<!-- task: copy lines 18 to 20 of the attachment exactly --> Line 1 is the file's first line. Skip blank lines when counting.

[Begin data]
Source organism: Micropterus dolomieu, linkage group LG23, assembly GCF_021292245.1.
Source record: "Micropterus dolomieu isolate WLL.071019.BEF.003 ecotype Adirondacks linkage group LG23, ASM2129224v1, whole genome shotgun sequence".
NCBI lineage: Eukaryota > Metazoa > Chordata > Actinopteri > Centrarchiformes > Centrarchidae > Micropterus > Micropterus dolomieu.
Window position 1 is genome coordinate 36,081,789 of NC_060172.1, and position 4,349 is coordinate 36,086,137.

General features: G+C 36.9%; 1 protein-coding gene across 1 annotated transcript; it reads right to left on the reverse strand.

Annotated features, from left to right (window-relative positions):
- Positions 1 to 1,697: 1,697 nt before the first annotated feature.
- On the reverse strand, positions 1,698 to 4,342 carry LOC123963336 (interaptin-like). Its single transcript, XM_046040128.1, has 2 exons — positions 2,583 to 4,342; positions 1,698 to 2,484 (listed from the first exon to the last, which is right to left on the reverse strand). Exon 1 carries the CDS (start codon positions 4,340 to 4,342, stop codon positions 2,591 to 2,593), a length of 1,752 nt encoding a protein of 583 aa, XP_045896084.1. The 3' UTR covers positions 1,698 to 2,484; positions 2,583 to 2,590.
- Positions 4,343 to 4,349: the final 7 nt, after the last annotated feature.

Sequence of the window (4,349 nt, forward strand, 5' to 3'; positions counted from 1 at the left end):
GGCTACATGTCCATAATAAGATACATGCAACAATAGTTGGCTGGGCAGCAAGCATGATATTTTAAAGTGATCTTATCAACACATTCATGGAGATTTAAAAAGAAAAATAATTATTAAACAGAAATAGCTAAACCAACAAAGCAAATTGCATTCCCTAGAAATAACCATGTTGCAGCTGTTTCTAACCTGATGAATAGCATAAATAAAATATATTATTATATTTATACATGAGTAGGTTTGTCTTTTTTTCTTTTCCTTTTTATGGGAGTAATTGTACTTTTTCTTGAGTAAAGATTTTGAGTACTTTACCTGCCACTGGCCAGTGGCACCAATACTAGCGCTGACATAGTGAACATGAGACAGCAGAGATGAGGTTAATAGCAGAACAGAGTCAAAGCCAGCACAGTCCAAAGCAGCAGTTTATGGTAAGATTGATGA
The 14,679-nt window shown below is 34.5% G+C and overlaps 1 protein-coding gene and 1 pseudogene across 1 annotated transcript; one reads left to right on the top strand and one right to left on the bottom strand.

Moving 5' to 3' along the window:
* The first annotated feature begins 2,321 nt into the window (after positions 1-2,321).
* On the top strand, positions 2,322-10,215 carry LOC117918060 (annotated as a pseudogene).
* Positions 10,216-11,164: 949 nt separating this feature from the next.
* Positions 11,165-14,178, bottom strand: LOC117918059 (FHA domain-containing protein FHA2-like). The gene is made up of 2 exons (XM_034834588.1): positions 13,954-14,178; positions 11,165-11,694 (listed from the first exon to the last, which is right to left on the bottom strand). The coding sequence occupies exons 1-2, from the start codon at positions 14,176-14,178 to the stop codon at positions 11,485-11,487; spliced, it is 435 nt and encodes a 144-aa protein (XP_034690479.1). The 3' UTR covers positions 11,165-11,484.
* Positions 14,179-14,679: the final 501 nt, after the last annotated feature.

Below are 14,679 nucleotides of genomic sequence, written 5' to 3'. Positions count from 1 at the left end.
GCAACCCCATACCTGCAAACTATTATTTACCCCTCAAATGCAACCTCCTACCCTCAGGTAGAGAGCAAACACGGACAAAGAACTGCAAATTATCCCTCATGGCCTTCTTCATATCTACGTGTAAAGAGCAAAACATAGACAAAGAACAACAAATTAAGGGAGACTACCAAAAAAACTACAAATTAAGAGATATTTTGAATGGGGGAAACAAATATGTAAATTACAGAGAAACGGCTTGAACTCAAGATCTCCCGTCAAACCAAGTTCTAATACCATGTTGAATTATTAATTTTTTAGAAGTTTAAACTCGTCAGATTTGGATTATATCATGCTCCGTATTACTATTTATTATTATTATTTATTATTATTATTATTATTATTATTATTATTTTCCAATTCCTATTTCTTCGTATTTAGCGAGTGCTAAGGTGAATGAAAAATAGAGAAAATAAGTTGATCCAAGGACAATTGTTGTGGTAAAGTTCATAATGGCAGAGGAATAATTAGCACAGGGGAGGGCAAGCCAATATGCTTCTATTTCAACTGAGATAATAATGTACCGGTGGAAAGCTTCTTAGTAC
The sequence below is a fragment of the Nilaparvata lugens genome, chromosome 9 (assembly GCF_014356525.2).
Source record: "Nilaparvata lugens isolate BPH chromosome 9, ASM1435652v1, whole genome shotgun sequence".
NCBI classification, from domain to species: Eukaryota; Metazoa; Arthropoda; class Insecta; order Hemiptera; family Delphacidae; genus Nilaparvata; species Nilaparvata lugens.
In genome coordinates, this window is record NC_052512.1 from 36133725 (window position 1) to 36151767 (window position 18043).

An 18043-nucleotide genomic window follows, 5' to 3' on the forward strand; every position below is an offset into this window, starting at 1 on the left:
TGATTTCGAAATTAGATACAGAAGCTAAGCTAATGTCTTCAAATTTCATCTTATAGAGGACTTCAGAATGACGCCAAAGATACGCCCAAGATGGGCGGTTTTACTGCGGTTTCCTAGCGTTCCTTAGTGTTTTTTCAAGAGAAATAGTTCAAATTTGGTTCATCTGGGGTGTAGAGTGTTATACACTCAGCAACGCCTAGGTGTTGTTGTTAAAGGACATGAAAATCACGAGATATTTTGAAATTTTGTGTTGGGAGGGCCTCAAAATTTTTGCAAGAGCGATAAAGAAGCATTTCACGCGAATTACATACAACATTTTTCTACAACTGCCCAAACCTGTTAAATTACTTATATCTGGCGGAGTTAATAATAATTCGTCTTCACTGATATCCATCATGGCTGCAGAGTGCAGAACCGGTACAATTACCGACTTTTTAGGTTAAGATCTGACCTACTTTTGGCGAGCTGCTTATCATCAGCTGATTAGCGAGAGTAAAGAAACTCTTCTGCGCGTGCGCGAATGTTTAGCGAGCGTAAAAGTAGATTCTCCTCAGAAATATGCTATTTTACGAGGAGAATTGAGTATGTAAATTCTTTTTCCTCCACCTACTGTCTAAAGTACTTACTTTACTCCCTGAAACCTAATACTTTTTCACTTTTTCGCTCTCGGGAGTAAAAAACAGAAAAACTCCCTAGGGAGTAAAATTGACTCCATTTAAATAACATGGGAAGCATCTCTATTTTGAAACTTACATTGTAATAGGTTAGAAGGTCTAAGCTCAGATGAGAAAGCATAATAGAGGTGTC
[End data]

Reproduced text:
* Positions 14,179-14,679: the final 501 nt, after the last annotated feature.

Below are 14,679 nucleotides of genomic sequence, written 5' to 3'. Positions count from 1 at the left end.
GCAACCCCATACCTGCAAACTATTATTTACCCCTCAAATGCAACCTCCTACCCTCAGGTAGAGAGCAAACACGGACAAAGAACTGCAAATTATCCCTCATGGCCTTCTTCATATCTACGTGTAAAGAGCAAAACATAGACAAAGAACAACAAATTAAGGGAGACTACCAAAAAAACTACAAATTAAGAGATATTTTGAATGGGGGAAACAAATATGTAAATTACAGAGAAACGGCTTGAACTCAAGATCTCCCGTCAAACCAAGTTCTAATACCATGTTGAATTATTAATTTTTTAGAAGTTTAAACTCGTCAGATTTGGATTATATCATGCTCCGTATTACTATTTATTATTATTATTTATTATTATTATTATTATTATTATTATTATTTTCCAATTCCTATTTCTTCGTATTTAGCGAGTGCTAAGGTGAATGAAAAATAGAGAAAATAAGTTGATCCAAGGACAATTGTTGTGGTAAAGTTCATAATGGCAGAGGAATAATTAGCACAGGGGAGGGCAAGCCAATATGCTTCTATTTCAACTGAGATAATAATGTACCGGTGGAAAGCTTCTTAGTAC